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What's killing my LAN speeds?

post #1 of 2
Thread Starter 
Hey OCN, got a bit of a quandry for you folks. I'm running my LAN mainly off a Sagemcom combo VDSL modem, gigabit router/switch, 802.11ac AP (proprietary stuff, no spec sheet, all I know is it's called F@st 5250, AKA Bell Home Hub 2000). I have a file server setup that I have confirmed hits 120MBps (gigabit) transfer speeds over plain ethernet, but when I'm transferring files over WiFi through the router to the server, the best speed I've seen is just 20MBps (tested via both SMB and SFTP).

Only 802.11ac is enabled on the router, and I'm using an Intel 802.11ac NIC that is showing link speeds well beyond 20MBps/160Mbps. Transfer speeds to my Pi server is also gimpy, closer to 20Mbps than to the theoretical 100Mbps max.

I've checked and fiddled with everything I could think of, the traffic only goes through 802.11ac and Cat 5e, the software says everything is OK, but speeds are inexplicably garbage. What else could be wrong? Is there a good way I could diagnose the traffic to pinpoint the bottleneck?
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post #2 of 2
Thread Starter 
Well I got no help here but made some progress so maybe some of what I learned can help anyone else with a similar problem.

First of all there's a non-issue that caused a bit of confusion. Win 7 just plain simply fails to report 802.11ac connection and reports it instead as 802.11n even though the link speed is reported accurately. I had to play with driver settings and AP settings a bit to ensure the link wasn't being downgraded.

Typically, 802.11ac works with 80MHz channel bandwidth but there are three variations: 1x1, 2x2 and 3x3. This basically means the amount of discrete antennas multiplied by the amount of individual data streams (one per antenna), and that alone has a huge effect on speed. My AP supports 3x3 but the NIC only does 2x2 so a theoretical max of 867Mbps (3x3 is up to 1300Mbps) and there's some interference so my link speed typically maxes at 650Mbps. After confirming all possible wireless-related issues were sorted out (I had already confirmed no issues on the NAS end previously) , I did an iperf test to the NAS and this is the result:
Code:
------------------------------------------------------------
Client connecting to 192.168.2.10, TCP port 5001
TCP window size: 1000 KByte
------------------------------------------------------------
[  3] local 192.168.2.41 port 49801 connected with 192.168.2.10 port 5001
[ ID] Interval       Transfer     Bandwidth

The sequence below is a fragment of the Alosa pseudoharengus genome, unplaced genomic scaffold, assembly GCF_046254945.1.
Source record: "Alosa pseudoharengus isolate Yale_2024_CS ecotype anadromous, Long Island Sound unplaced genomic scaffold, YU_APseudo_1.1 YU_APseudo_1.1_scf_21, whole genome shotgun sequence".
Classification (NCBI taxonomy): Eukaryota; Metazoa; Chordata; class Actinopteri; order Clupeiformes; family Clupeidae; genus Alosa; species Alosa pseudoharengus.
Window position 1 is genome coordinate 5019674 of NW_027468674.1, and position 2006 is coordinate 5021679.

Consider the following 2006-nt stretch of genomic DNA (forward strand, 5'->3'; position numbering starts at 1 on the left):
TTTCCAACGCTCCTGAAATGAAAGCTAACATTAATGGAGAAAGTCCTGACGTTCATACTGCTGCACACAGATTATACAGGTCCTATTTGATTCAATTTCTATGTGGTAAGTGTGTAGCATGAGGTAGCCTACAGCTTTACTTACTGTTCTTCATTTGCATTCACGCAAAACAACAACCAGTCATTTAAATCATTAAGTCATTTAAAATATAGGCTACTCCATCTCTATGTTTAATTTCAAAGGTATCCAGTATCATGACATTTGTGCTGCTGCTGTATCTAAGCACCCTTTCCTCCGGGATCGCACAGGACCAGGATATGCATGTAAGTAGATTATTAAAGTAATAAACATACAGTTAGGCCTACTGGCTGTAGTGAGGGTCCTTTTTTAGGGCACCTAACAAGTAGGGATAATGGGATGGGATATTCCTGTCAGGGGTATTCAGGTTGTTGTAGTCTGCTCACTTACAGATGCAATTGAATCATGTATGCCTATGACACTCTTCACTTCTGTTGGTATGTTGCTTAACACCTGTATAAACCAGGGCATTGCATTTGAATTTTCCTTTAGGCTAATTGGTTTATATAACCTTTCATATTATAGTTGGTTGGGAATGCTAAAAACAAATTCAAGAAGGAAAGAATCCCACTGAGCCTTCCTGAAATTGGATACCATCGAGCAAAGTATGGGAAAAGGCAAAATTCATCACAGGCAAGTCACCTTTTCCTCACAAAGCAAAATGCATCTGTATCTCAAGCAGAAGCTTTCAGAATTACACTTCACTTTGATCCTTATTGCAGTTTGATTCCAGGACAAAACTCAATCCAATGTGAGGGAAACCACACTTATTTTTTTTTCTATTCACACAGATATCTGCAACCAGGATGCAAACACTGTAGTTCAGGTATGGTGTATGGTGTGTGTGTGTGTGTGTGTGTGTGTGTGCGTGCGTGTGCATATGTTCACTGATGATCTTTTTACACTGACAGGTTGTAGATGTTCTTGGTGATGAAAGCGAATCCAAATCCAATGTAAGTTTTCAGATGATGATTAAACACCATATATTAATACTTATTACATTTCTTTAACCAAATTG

[  3]  0.0-10.0 sec   338 MBytes   284 Mbits/sec

284 Mbps is only about 35 MBps, which is roughly the new average file transfer speed I'm able to get to the NAS. I thought that was still kind of garbage for a link speed of 650 Mbps, which should translate to 80MBps+, so I did more digging and came across this post on superuser.com:
Quote:
If all goes well, and they're all able to sustain the 650Mbps signaling rate that your AP tops out at, I'd expect you to see a max throughput of 260Mbps, which is 31MiB/sec.

The calculation goes like this:

Take the signaling rate (PHY rate) the devices are able to sustain.
Divide it in half since both devices are sharing the wireless medium and the AP is having to do Intra-BSS Relay, which means every packets is sent across the channel twice; once from the source device to the AP, and then again from the AP to the destination device.
Take 80% of that (i.e. multiply it by 0.8) to account for Wi-Fi overhead, assuming frame aggregation (A-MPDU).
So (650/2)*0.8 = 260Mbps. 260/8.4 = 31MiB/sec (8.4 is to convert from 10^6 bits to 2^20 Bytes).

Wow. That is pretty close to the iperf test result (except I'm dividing by 8 for MB not MiB), so I guess it confirms I am already seeing the best speeds I can expect to see, short of seeing if I can stabilize the link at 867Mbps and maybe squeeze out a few extra MBps. Even still, according to the calculations above, the maximum nominal speed for a 3x3 802.11ac link would be only 65MBps, which is still roughly HALF the speed of gigabit Ethernet!!!

Long story short, 802.11ac is totally not worth the premium! Sigh, well, it sucks but looks like gigabit WiFi is still just a pipedream after all.
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